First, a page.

'Neon Joe, Werewolf Hunter' Season 2: Jon Glaser's zany comedy promises big, weird laughs
Fans of Parks and Recreation may recognize Jon Glaser as Leslie Knope's nemesis councilman Jamm. Those who watched Girls may known him as Lena Dunham's clingy neighbor Laird. But fans of edgy, inventive comedy will most likely know him as the creator and star of Adult Swim comedies Delocated and Neon Joe, Werewolf Hunter.
For those who haven't seen Neon Joe, which premiered its first season in 2015, it's exactly how it sounds: Glaser stars as a guy who wears neon and hunts werewolves. Glaser came up with the concept by accident — it was part of a throwaway joke during an appearance on The Tonight Show — but the show has since amassed its own small and dedicated legion of fans, complete with their own inside jokes, catchphrases and memorabilia.
We recently chatted with the hilarious Glaser about Neon Joe's loony second season, which premieres Monday.
Mic: Hi, this is Evan with Mic. How's it going?
Jon Glaser: That's a pretty funny intro. Like, "Hi, this is Evan with Mike." Like you're with a guy named Mike.
Oh, yeah, I never do an interview without him.
JG: That's what I heard about you guys. That's why I wanted to do this interview.
So, congrats on getting a second season of Neon Joe, Werewolf Hunter. I understand it runs as a five-day miniseries. Why that format?
JG: That was ultimately the network's call, but I also like it. It seems good as a miniseries to me. There's something about it that felt like the right amount last time. If we do another season, maybe it will be more.
What would you say about season two to anyone coming in fresh?
JG: One of the things I'm most excited about is that season two feels very different from season one. You don't have to watch season one to get season two, but it helps. There are some returning characters, but most of the cast is new.
There's a comic book accompanying this season. That's pretty cool.
JG: This one pretty much begins with the events of the first episode. The comic book for season one included some scenes from the original pilot that didn't make it into the show. They both look incredible. DC Comics puts them out — they're pretty legit. It was very cool to get them made. They made me look tough. They gave me muscles.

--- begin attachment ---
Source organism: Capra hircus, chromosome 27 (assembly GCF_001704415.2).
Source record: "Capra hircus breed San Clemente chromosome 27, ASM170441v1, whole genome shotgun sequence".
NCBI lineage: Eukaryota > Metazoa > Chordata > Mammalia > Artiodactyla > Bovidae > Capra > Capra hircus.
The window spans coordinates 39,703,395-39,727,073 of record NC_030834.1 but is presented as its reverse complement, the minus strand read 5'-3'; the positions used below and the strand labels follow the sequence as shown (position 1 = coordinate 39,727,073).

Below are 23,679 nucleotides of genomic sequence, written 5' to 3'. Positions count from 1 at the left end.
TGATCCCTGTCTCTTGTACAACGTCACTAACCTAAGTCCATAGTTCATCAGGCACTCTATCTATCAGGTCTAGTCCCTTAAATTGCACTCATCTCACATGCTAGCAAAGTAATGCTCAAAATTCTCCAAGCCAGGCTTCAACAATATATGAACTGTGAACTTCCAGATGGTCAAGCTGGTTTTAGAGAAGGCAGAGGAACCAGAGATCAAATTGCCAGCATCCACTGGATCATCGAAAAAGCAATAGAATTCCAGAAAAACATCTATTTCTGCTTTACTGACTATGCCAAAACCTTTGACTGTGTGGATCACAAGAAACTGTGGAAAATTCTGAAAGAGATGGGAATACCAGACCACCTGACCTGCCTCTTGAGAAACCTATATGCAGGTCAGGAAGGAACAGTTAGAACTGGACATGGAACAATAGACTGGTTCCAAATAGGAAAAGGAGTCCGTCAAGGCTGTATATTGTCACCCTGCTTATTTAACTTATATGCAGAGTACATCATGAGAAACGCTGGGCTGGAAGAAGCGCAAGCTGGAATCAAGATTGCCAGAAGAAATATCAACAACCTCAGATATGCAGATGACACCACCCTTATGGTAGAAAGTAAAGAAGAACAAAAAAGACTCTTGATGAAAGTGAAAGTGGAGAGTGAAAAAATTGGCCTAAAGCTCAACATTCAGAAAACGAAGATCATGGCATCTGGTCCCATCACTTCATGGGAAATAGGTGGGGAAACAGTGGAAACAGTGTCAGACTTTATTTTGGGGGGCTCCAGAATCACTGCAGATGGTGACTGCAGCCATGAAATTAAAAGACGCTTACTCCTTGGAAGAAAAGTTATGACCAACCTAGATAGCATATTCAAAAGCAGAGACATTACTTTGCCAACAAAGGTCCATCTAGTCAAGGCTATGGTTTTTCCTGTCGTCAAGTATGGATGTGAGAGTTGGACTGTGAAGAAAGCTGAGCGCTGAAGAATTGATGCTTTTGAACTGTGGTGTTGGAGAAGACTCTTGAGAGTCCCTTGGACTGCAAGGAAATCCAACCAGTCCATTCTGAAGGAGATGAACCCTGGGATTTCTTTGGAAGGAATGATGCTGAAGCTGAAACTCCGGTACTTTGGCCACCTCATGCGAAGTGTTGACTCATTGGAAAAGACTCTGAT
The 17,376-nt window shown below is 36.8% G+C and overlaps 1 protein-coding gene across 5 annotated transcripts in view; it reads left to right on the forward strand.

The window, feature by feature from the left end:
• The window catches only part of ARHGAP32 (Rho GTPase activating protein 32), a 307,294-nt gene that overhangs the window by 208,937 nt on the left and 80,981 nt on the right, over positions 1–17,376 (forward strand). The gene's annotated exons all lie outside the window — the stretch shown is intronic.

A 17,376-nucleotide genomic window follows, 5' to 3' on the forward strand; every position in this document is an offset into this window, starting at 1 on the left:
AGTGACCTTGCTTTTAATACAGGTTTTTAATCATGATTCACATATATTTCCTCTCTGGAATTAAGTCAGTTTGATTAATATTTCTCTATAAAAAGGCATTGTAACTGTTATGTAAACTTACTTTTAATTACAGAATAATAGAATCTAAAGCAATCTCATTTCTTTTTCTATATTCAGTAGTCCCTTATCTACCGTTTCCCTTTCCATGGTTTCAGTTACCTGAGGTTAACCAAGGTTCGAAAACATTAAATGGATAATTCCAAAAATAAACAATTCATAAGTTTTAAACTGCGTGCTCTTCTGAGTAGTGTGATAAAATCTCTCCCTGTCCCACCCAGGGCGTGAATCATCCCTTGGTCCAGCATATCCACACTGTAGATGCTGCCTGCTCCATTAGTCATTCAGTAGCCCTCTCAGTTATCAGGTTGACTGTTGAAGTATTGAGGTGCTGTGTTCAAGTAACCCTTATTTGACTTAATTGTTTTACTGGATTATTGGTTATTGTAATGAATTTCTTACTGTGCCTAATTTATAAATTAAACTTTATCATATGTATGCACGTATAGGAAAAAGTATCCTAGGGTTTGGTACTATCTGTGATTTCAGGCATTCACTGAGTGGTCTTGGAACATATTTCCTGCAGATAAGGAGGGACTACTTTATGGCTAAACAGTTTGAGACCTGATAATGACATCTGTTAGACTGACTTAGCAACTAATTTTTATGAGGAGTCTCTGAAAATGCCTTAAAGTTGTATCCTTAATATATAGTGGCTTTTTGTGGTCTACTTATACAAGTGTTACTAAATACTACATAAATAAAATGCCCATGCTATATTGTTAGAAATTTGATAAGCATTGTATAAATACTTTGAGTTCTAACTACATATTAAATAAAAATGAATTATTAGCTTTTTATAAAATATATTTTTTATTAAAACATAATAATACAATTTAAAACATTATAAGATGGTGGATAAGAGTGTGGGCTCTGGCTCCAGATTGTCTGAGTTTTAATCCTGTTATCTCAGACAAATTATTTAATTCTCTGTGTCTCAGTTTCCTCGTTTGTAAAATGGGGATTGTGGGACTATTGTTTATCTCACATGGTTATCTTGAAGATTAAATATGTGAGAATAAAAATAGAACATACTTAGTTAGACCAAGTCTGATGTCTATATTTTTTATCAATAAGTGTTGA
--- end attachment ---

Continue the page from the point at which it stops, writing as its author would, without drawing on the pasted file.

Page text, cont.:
That's awesome. Did you collaborate on the design of the comic book?
JG: I was very involved as far as choosing which artists I liked the best. I got to give feedback as far as script notes and illustration notes. It was very collaborative.
Tell me a little bit about your writing process.
JG: I have two regular writers, John Lee and Vernon Chatman. They work on all the shows I work on. It's all the same production company, it's called PFFR. This year we also had some outside writers to help work on the scripts for the sake of time. But with all that, you can still watch the show and go, "This is ridiculous." It's mostly just highly stupid. We're creating this massively dumb soap opera. There were even times in this season, and even last season, when I'm in editing and asking, "What are we doing? Are we making a comedy?"
You've mentioned in the past that a lot of Neon Joe's comedy is rooted in drama.
JG: For me, a lot of the stuff I like to do is certainly grounded in drama. And in this case, it's grounded in this melodrama of this horror genre, but everything is played very seriously. It's not played for bad special effects, it's not supposed to be hokey. It's supposed to be like a horror series and have all the comedy come from the drama. Sometimes there's jokes, sometimes there's stupid scenarios and a lot of times it's just dumb. But hopefully it's enjoyable.
Catch new episodes of Neon Joe, Werewolf Hunter on Adult Swim at 12:00 a.m. Eastern from Monday, May 22 to Friday, May 26.
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